In yet another instance of Beer Karma, it was revealed that they had started their night in The Lord Nelson as well, although they had left before we had arrived and had also visited one or two other fine establishments serving brewed alcoholic beverages in between that time and when our two paths eventually crossed.
‘Busman’ pointed out that Darlinghurst was a short walk to the right of the next intersection and the taxi obligingly stopped the cab diagonally across the centre of three outbound lanes to let us out. As quickly as the adventure had begun, it was over (although it took the three of us, with some help from the cabbie, to stop ‘Taxi Girl’ from getting out as well) and we lobbed a twenty to ‘Busman’ – as much a ‘thank you for the show’ as it was a contribution to the fare.
We set off in what we hoped was the right direction to the Taphouse. I still have no idea where we were but for those who know Sydney it was in a part of town that seems to discriminate and exclude like nowhere else in Australia I have ever seen. I tell you, in every pub and bar we walked past; there was not a single, solitary woman to be seen? I mean, really, how can you run a place in this day and age and NOT let girls in? What kind of pubs were these? And was this little bottleshop a franchise of St Kilda's Dick Whittington drive thru, The Dick Liquor?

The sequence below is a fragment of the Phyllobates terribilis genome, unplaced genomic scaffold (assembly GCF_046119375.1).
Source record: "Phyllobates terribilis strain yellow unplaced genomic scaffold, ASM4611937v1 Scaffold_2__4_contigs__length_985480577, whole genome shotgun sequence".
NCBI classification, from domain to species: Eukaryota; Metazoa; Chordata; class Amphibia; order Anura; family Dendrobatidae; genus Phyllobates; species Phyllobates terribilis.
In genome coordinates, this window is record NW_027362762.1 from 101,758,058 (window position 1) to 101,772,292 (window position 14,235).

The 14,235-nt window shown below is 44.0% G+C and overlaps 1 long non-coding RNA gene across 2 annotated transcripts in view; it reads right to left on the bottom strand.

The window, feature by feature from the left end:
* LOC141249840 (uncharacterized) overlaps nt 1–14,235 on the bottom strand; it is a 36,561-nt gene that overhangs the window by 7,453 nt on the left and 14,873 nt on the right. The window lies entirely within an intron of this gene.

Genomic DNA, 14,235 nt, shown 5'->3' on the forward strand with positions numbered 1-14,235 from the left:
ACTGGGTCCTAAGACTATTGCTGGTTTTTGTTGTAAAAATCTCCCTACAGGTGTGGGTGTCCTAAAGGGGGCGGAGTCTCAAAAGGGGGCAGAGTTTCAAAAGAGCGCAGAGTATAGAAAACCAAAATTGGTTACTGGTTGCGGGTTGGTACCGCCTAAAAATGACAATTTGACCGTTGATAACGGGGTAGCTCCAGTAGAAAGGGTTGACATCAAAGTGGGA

We set off down the next road past a funny looking hardware shop called ‘The Tool Shed’, stopping briefly to look at the various fashions displayed in shopfronts and on past ‘The Flesh Pot’ . Dr Lager asked if I could see myself in any of those outfits, to which I replied;
“If I wanted to get around in gear with holes in the arse, I wouldn’t let Mrs Pilsner throw out my old, worn out undies”. We rounded another corner (I think) and saw the glow of the lights coming from The Taphouse doorway.
But that’s another, other story.